Healthy Marital Communication: Some Strategies for Parents

By Dr Saunia Ahmed

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Couples in my office will sometimes turn to me and ask me how I manage to stay so calm and objective when I work with partners who fight so much. They may be surprised to learn that I find myself humbled to witness how hard they work to make their marriage work and how touching it is to see them work their way through such a challenge.

Marriages are hard work.

Going from being single to being married is a major adjustment and new couples are often surprised to learn just how hard this transition can be. Love is not enough, but you certainly need love to stay dedicated to the process.

I would say most couples struggle with communication at some point in their marriage, often in the early years of their marriage, and definitely when they have children. In fact, studies suggest that marital satisfaction deteriorate substantially after couples have children.

But it does not have to be this way. The challenges couples face after having children is an opportunity to really look at where they need to improve in order to strengthen their relationship.

Couples with children need to communicate in order to effectively manage their roles as parents. Some couples try to manage the emotions they experience around disagreements by not talking because they fear it will make things worse. Couples I work with often tell me they fight a lot, but never in front of their children. While it is a good idea not to expose your children to explosive conflicts, children pick up on tension between parents. Good communication not only improves your ability to be more coordinated in your parenting but to also model for your children an affectionate and supportive relationship.

Here are some suggestions for healthy communication:

1) Express your feelings and needs:

Express what is bothering you by talking about how you feel about what your partner is saying or doing instead of criticizing. One way to do this is to take what you were going to say and replace the ‘you’s with ‘I’s: For instance, instead of saying “You never come home on time” tell him/her how their behavior makes you feel by saying something like “When you come home late, I feel unimportant”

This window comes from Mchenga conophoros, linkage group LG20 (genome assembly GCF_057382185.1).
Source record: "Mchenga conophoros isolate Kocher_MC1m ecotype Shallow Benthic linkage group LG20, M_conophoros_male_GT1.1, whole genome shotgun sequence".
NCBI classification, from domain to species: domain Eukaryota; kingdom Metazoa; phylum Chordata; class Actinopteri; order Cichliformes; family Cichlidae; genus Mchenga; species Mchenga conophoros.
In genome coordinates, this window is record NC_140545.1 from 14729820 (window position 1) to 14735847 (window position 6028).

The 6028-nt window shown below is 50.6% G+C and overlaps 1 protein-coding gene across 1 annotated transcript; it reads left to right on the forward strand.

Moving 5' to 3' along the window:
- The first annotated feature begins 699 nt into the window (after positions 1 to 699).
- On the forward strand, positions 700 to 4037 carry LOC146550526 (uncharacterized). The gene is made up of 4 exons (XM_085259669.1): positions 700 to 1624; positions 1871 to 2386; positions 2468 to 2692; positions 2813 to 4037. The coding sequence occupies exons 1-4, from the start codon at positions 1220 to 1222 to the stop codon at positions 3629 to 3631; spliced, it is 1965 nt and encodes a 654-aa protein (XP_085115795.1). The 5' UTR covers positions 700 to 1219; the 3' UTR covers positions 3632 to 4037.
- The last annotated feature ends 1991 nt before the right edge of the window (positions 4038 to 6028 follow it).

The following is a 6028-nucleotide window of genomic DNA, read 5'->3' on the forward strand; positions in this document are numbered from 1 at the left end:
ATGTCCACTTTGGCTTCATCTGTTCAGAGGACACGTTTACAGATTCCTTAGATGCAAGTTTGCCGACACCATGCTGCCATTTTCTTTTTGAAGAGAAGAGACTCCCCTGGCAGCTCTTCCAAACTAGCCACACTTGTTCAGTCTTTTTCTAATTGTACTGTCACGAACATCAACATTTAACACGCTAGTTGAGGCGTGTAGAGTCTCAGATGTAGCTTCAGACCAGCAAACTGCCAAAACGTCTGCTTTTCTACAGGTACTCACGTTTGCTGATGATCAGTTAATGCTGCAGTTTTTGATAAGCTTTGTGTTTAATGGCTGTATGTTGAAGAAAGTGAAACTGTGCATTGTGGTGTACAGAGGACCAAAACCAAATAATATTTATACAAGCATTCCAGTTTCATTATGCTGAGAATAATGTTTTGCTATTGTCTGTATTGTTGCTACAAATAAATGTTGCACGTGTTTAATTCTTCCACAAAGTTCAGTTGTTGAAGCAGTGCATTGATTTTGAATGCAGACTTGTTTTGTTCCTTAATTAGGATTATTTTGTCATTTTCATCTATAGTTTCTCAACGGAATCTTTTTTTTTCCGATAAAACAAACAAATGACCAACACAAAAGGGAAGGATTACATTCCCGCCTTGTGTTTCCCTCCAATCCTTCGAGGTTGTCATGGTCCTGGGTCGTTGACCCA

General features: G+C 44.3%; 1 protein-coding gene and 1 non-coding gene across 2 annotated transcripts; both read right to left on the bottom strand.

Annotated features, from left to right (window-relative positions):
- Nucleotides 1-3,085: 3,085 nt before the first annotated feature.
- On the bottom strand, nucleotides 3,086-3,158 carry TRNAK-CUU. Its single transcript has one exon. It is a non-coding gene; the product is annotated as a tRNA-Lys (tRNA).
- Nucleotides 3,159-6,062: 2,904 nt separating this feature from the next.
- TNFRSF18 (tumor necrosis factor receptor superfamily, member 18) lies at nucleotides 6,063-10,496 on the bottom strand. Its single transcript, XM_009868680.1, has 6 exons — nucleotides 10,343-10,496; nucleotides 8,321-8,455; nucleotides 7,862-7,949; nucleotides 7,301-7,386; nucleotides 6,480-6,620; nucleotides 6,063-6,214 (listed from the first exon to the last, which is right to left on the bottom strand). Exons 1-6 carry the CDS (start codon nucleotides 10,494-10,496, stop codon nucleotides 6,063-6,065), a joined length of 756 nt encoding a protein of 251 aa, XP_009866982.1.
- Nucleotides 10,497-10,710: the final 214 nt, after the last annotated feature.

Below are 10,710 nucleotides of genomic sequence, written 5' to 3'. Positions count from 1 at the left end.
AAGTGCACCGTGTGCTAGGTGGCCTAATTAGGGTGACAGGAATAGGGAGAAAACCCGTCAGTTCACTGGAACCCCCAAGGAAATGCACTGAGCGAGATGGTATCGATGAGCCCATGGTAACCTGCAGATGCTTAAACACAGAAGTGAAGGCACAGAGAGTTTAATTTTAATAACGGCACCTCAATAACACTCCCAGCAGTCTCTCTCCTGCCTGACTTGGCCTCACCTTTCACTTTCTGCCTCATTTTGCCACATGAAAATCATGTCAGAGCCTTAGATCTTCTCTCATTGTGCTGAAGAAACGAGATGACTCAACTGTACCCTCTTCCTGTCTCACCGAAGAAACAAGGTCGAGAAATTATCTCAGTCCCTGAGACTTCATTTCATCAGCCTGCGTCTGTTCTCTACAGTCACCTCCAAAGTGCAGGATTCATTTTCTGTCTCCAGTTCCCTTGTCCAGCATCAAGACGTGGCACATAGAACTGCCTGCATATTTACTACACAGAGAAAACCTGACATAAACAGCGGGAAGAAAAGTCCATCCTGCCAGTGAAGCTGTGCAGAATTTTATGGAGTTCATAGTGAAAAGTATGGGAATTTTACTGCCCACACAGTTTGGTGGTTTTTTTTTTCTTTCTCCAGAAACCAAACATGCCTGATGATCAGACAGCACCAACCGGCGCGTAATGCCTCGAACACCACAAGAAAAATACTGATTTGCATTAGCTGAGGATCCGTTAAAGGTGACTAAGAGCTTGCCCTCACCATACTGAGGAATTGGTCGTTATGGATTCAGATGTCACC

2) Listen and empathize with your partner:

Many couples tell me they don’t understand how communication is supposed to help when they talk and talk and talk but get nowhere. The problem is that both partners are talking but neither are really listening and genuinely considering what their partner is saying to them. And sometimes they think they are, but they are often listening to their interpretation of what their partner is saying rather than what their partner actually means.

3) Make time to talk:

Make time to communicate when there are no distractions. Today’s couples are very busy even before they have children, but when children come into the picture, they have even less time. You will need to make time to communicate, even if it means skipping out on your favourite tv shows after you put the kids to bed. Make a point of having regular check-ins with your partner. You need time to share how you feel and any concerns you have, and to spend quality time with each other. This nurtures your relationship and makes your co-parenting roles run more smoothly.

4) Apply the 10-minute rule when you are very angry:

The adage “Don’t go to bed angry” makes a lot of sense. You certainly don’t want to allow resentment to brew. Otherwise, minor events will start to trigger bigger arguments. However, sometimes when people try to talk about an issue when they are very upset and angry, they are more likely to react in ways that further exacerbates the issue. They may say or do something that can be hurtful, such as yelling or swearing or being critical of their partner, and later regret it when they have calmed down. I sometimes suggest to people who tend to react quickly with unconstructive remarks to ask their partner for a 10-minute time off to collect their thoughts. This needs to be a strategy you and your partner agree upon in advance so that the other person does not feel rejected when you say you need a time-off. Instead, your partner understands you are doing this so that you two can have a constructive conversation. The key is to make sure you come back to the table to talk and not go to bed angry. You have allowed your body and mind to calm down, and you are more likely to listen to your partner and express yourself as well.

About the Author

Dr. Saunia Ahmad is a registered Clinical Psychologist and Director of the Toronto Psychology Clinic. She provides individual psychotherapy and marriage counseling/couple therapy to adults. Dr. Ahmad has extensive experience in assessing and treating emotional and behavioural concerns that range from general issues (e.g., work place stress, relationship conflict, poor self-esteem, procrastination) to serious mental health problems (e.g., depression, anxiety, bipolar, etc.).

Dr. Ahmad has been providing marriage counseling for over a decade. She also initiated a project to develop a more culturally sensitive approach to couple therapy during her doctoral training at York University and has published papers on her work. She has provided workshops and presentations on the topic of marriage counseling and provided training and supervision to other marital therapists. Dr. Ahmad has been invited to talk about her work in the media.

To learn more about her work visit www.DrSauniaAhmad.com